I will try a discussion thread here and see if I am on the correct subject.

The description of this group includes the words social solidarity. I wonder how members of this group will like to define this. I think historically there are many attempts to organize people with a common goal. The nature of these movements seem to be linked very strongly with charismatic individuals or radical political philosophies. Are there ideas that have not been understood and tried before?

The second part is: how can one create social solidarity on for large groups without compulsion? It appears to work for some religious groups. I think this is because some people prefer to belong to groups even if they don't agree with everything the group represents. I don't think atheists are very willing to belong to groups.

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I agree. I see a challenge in advancing from the point of ideas of atheism to creating a community of solidarity. In the USA there is a group that I think has been trying this and they have a group on the Atheist Nexus
Ethical Culture. I am not a member yet. This organization seems to have a long history but until I was exploring atheism, I never knew of them.
One model for building social solidarity is the concept of the ecovillage or intentional community. Participation is not compulsory. Most examples of these community models are associated with New Age ideas. Here are some links to examples:



Here again, I think that atheists will generally find that these ideas of community are too much like religion.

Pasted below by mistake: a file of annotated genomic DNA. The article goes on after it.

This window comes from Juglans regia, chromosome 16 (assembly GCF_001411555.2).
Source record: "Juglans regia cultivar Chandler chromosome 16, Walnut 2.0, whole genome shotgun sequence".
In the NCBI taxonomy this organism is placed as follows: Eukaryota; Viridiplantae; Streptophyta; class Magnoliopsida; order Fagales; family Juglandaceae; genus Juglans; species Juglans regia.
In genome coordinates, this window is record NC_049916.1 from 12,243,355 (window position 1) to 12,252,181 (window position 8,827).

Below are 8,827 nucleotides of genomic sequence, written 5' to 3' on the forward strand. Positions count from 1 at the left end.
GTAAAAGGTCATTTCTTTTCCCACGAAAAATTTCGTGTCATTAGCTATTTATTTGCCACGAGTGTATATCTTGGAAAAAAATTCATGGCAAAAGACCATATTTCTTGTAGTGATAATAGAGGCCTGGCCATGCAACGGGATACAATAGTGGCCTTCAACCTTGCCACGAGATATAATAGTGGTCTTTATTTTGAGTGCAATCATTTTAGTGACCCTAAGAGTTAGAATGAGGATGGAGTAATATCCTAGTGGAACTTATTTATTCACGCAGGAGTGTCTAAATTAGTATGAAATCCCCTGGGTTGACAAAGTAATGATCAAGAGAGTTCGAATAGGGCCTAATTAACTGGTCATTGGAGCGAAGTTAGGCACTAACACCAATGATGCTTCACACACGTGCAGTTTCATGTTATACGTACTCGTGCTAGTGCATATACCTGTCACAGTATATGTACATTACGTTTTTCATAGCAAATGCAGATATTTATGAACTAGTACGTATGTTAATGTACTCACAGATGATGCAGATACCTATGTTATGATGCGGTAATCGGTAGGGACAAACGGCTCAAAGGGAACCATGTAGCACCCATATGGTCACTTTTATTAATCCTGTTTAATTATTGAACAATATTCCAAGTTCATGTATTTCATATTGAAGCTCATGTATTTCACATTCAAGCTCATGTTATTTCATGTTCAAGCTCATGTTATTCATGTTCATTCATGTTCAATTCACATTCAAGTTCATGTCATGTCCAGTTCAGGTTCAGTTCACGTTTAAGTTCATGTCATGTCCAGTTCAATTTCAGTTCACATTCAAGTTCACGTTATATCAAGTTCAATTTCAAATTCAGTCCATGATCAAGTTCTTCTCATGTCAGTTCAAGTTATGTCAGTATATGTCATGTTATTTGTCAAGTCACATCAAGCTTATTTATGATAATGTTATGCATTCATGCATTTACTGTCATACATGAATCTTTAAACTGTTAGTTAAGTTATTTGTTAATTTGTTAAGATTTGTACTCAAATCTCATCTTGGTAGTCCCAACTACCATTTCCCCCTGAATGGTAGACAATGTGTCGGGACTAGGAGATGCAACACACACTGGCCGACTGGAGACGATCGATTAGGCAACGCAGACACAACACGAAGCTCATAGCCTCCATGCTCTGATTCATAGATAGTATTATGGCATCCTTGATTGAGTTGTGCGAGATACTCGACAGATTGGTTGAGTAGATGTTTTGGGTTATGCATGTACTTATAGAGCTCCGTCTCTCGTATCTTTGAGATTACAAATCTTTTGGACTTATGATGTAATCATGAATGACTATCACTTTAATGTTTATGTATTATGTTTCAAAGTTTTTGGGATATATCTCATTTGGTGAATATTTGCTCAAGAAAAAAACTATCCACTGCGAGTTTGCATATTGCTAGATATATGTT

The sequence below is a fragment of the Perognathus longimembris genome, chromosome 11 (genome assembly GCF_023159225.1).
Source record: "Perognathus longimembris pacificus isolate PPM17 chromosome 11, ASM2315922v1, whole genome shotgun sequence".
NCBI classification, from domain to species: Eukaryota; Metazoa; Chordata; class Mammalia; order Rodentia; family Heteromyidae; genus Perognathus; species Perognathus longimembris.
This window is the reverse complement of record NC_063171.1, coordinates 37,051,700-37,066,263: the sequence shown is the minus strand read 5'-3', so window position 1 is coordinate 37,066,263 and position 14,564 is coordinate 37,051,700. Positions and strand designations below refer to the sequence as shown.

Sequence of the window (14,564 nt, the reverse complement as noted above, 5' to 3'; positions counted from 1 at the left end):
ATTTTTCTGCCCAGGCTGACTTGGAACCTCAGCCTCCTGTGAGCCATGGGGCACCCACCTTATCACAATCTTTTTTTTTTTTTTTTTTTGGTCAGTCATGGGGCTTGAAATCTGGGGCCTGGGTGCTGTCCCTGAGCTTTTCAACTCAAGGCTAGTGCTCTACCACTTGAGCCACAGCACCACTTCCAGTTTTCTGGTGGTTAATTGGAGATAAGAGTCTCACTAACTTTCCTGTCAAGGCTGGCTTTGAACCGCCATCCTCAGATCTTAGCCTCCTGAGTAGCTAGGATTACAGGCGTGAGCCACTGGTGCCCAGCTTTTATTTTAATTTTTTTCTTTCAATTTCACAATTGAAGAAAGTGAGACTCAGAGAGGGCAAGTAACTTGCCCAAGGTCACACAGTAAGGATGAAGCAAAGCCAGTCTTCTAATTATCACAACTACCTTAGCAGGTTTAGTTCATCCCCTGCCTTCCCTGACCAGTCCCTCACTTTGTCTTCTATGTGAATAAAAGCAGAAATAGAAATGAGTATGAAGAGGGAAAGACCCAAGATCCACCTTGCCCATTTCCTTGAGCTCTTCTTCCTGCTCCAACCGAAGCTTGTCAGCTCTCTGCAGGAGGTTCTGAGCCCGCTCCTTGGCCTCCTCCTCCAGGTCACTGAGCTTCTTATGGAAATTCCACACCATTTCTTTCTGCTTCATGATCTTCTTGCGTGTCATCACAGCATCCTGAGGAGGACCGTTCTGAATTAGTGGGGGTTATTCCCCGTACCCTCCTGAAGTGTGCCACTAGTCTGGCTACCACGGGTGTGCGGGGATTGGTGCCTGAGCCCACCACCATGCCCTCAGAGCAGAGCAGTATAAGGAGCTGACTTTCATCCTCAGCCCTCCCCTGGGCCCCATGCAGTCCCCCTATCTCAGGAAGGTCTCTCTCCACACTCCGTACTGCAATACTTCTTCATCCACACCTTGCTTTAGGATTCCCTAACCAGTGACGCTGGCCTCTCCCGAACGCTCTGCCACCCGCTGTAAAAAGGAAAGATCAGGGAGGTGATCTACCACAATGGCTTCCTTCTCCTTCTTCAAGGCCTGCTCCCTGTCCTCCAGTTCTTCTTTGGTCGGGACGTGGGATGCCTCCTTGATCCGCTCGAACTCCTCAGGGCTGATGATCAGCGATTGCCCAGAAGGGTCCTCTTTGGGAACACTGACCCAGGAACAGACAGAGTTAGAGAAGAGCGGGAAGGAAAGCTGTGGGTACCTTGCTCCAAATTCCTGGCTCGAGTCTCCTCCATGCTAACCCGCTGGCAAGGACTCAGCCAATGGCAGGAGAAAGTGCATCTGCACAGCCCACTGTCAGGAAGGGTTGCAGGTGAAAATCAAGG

"...because they bought into the "individualism" fallacy,..."

The "philosophy" of individualism is one about which I need some clarification. I sense that there are different interpretations. When I look at Wikipedia, the interpretation there is close to what in the USA is known as libertarianism.

I wonder how the Atheist Nexus community would divide themselves if "forced" to identify themselves as individualists or collectivists. I think a decision would present a dilemma for some progressive "free thinkers"...
To me the dichotomy is the same as with the concepts of negative and positive liberties. I've always believed that we need a bit of both to build a healthy society. Thus I wouldn't put myself in either (individualist or collectivist) camp.
I agree that there must be elements of both. I am certain that much political debate is around how much of either is necessary (in the current circumstances).

I have this other strange idea of individualism supported by the collective versus individualism supported by individual social contracts. The latter is a manifestation of the libertarian and anarchic individualism described elsewhere. This is where "you are on your own" to work out arrangements for your health, happiness, and personal safety.

By individualism supported by the collective, I am attempting to express the idea of "this is who I am and the collective is obliged to support/protect me in it". This is perhaps social pluralism to an extreme. I will run into protests from progressives about this attitude, but where resources are limited, the collective can not support all desires for self-actualization of each individual in the community. So here again, how and where are the boundaries decided?
I think it would be a good idea, or at least an interesting experiment to give the American libertarians a fully-independent state to control as they see fit (hmmm, Alaska?). With only one restriction: don't make it a tax heaven. I bet ten years wouldn't pass before they delegate some of their responsibilities to a central government.